aNewDomain — The over-booked midnight screening for “Love” (Argentinian enfant terrible Gaspar Noe’s latest provocation) caused at least one fistfight to break out in front of the Palais last night. Those ticketed audience members that did get inside the crowded auditorium were treated to one of the biggest examples of regression for any filmmaker in recent history.
What a flop … but first our daily report from Cannes, below.
Video: Cole Smithey for aNewDomain, reporting from Cannes Film Festival 2015. A Smart Media Production.
“Love” Hurts, “Love” Scars, “Love” Wounds
Pornographic in nature, “Love” is a 3D sexploitation movie made by a filmmaker unaware of the genre that he’s working in. Noe, the genius behind such groundbreaking cinematic examples of social satire as “I Stand Alone” and “Irreversible” has made a film so sophomoric that it boggles the mind that it came from the same person who made “Enter the Void,” one of the most visually and viscerally challenging films of the last 20 years.
Presented as Noe’s dream-project since his early days in film school, “Love” is meant to display the reality of “sentimental sensuality” via “blood, tears and cum.”
Of the three fluids as shown on and off-screen, semen is by far the most plentiful. Which should tell you something about Noe, who takes obvious advantage of the 3D process to break the proscenium window.
Featureless no-name actor Karl Glusman plays the director’s younger alter ego Murphy, an ever-horny American studying filmmaking in Paris. Murphy (yes Murphy’s law is the trite allusion that Noe is compelled to spell out in block letters) is an eternally miserable soul whose passion for cinema means that he wears an olive-green Army jacket just like the one Robert De Niro wore as Travis Bickle in “Taxi Driver.”
Posters from such controversial films as “Salo” and “Andy Warhol’s Frankenstein” adorn Murphy’s small Parisian pad that he shares with Omi (Klara Kristin), the mother of his son Gaspar, thanks to a broken condom.
Not only is there not a single empathetic character in the movie, but also the ostensibly character-defining, formally explicit sex acts that Noe films primarily from above, illuminate fewer aspects of personality traits than you would find in a typical sample of homemade porn.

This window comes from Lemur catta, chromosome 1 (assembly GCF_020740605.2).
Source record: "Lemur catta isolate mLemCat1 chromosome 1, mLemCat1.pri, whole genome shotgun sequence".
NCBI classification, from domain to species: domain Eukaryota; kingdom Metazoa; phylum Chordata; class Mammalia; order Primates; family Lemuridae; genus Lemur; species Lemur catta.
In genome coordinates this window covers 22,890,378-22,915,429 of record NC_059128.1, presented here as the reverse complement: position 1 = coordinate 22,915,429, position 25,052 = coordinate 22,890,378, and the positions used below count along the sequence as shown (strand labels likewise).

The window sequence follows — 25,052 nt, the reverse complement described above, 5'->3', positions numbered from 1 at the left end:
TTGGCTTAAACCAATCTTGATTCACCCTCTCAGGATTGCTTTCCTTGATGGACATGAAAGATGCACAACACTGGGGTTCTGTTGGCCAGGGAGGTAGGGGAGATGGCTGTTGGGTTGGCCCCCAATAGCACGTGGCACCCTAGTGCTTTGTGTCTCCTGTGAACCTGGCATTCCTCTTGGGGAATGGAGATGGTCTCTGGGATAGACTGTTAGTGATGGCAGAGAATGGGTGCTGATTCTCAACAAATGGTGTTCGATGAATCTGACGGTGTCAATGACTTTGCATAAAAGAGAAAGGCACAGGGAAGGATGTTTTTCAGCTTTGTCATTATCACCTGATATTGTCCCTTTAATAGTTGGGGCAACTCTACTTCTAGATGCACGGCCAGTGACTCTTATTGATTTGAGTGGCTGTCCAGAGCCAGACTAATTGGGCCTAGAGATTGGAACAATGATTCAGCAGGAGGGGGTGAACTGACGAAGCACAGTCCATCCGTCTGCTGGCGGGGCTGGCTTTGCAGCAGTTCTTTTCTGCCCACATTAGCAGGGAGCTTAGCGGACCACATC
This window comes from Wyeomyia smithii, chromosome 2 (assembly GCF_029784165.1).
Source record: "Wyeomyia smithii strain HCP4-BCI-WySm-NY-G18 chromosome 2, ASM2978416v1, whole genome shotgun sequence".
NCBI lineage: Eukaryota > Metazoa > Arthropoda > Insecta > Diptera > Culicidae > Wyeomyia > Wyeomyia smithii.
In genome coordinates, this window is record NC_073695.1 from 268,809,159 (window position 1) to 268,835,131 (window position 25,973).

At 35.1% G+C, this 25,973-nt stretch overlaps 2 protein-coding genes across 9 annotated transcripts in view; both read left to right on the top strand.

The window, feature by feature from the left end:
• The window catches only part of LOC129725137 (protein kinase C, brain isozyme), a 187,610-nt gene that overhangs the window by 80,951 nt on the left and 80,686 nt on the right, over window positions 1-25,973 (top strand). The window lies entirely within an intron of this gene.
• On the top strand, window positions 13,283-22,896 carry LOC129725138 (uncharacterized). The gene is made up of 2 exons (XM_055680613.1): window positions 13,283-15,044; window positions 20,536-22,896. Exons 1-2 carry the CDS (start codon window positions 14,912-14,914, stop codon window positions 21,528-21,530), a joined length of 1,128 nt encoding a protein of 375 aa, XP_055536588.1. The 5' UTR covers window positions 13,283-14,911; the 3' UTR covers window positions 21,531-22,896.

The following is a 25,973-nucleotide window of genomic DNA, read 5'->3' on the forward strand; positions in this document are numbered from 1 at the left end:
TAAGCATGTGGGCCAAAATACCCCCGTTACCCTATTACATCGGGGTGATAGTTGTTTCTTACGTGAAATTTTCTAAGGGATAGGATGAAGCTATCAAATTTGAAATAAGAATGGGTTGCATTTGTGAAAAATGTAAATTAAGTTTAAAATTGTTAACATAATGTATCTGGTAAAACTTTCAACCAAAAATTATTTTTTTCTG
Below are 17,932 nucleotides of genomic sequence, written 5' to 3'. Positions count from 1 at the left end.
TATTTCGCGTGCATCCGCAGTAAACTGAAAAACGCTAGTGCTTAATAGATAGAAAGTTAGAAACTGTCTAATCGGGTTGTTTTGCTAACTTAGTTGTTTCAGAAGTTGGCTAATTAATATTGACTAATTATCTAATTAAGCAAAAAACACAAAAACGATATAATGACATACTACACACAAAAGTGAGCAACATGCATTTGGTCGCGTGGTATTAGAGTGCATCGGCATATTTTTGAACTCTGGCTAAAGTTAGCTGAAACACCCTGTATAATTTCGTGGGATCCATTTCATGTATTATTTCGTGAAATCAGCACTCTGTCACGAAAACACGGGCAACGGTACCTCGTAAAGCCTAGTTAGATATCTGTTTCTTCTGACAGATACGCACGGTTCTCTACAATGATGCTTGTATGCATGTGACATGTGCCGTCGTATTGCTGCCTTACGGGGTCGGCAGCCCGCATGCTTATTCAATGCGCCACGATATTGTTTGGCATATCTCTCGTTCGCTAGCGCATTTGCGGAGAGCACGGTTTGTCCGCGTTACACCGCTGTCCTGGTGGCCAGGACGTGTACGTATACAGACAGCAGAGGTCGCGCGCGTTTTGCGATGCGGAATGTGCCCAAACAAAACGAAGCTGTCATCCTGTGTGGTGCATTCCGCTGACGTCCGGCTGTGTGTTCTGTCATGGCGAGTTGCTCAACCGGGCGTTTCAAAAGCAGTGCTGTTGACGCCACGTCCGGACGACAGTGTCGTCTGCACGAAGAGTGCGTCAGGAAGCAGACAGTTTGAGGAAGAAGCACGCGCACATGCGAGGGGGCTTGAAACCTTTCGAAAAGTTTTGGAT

Traditionally, Cannes includes at least one salacious movie in every festival. In 2003, Vincent Gallo’s “The Brown Bunny” sent critics groaning over its gratuitous oral sex scene between Chloe Sevigny and Gallo. “Brown Bunny” certainly isn’t any better than “Love” but it was mercifully shorter at 93 minutes as compared to “Love’s” arduous running time of 130 minutes.
Another difference is that no one expected much from Vincent Gallo as a filmmaker, who had only made one film (“Buffalo 66”) before “Brown Bunny.” The situation is considerably different for Noe who is likely to find that even his staunchest supporters will find little to admire, much less love, in a film that seems more like a student film project than a movie from an experienced filmmaker.
“Hitchcock Truffaut” — A Magical Hagiography
Although inappropriately screened in the Cannes Classics section of the festival, Kent Jones’ painstaking documentary about the historic eight-day interview sessions between Francois Truffaut and his hero-filmmaker Alfred Hitchcock fulfills an essential niche in the history of cinema.
The interviews, for which Truffaut carefully planned in advance in the same way that he would prepare to make a film, approached each of Hitchcock’s films up to that point, in chronological order.
The resulting book was Hitchcock Truffaut and it became a touchstone for several generations of filmmakers, such as Olivier Assayas, David Fincher, Richard Linklater, and Paul Schrader, some of whom are interviewed in the documentary.
The weakest link among the modern day filmmakers Jones chose to include? No question. It is notorious art-house hack pretender James Gray. The fact that he is included alongside the likes of Martin Scorsese really hits a wrong note.
That said, “Hitchcock Truffaut” makes ample use of clips from the films of both directors to explicate the methods and cinematic language each used toward telling stories on film.
The effect is as magical as it is informative.
Seamlessly narrated by Bob Balaban’s non-imposing voice-over, the documentary walks a neat line between pedagogy and entertainment.
The only danger is that the viewer may feel inspired to go on an Alfred Hitchcock bender after seeing it.